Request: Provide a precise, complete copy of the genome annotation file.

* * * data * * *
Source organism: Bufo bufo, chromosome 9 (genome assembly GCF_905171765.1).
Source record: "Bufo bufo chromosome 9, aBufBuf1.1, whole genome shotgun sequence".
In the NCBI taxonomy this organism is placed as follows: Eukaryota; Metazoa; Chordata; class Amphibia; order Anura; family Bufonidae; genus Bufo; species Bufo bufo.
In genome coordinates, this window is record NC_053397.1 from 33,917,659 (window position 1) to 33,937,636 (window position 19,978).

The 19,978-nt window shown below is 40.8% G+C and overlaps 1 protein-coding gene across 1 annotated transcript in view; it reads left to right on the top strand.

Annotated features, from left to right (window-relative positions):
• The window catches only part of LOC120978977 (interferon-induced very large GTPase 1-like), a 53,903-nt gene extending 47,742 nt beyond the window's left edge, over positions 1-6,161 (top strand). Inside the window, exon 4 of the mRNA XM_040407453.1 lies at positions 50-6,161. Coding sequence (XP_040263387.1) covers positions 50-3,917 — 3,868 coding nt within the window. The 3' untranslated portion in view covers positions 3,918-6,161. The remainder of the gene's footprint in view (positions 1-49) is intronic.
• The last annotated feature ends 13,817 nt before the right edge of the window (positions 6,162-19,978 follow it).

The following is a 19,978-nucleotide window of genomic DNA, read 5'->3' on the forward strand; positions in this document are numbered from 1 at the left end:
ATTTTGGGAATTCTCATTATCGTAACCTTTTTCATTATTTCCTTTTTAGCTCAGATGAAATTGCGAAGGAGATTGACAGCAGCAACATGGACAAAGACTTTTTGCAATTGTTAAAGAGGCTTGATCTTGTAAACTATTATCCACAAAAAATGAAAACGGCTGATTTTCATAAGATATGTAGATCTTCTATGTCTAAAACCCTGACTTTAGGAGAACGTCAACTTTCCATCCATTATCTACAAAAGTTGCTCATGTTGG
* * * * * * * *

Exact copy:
Source organism: Bufo bufo, chromosome 9 (genome assembly GCF_905171765.1).
Source record: "Bufo bufo chromosome 9, aBufBuf1.1, whole genome shotgun sequence".
In the NCBI taxonomy this organism is placed as follows: Eukaryota; Metazoa; Chordata; class Amphibia; order Anura; family Bufonidae; genus Bufo; species Bufo bufo.
In genome coordinates, this window is record NC_053397.1 from 33,917,659 (window position 1) to 33,937,636 (window position 19,978).

The 19,978-nt window shown below is 40.8% G+C and overlaps 1 protein-coding gene across 1 annotated transcript in view; it reads left to right on the top strand.

Annotated features, from left to right (window-relative positions):
• The window catches only part of LOC120978977 (interferon-induced very large GTPase 1-like), a 53,903-nt gene extending 47,742 nt beyond the window's left edge, over positions 1-6,161 (top strand). Inside the window, exon 4 of the mRNA XM_040407453.1 lies at positions 50-6,161. Coding sequence (XP_040263387.1) covers positions 50-3,917 — 3,868 coding nt within the window. The 3' untranslated portion in view covers positions 3,918-6,161. The remainder of the gene's footprint in view (positions 1-49) is intronic.
• The last annotated feature ends 13,817 nt before the right edge of the window (positions 6,162-19,978 follow it).

The following is a 19,978-nucleotide window of genomic DNA, read 5'->3' on the forward strand; positions in this document are numbered from 1 at the left end:
ATTTTGGGAATTCTCATTATCGTAACCTTTTTCATTATTTCCTTTTTAGCTCAGATGAAATTGCGAAGGAGATTGACAGCAGCAACATGGACAAAGACTTTTTGCAATTGTTAAAGAGGCTTGATCTTGTAAACTATTATCCACAAAAAATGAAAACGGCTGATTTTCATAAGATATGTAGATCTTCTATGTCTAAAACCCTGACTTTAGGAGAACGTCAACTTTCCATCCATTATCTACAAAAGTTGCTCATGTTGG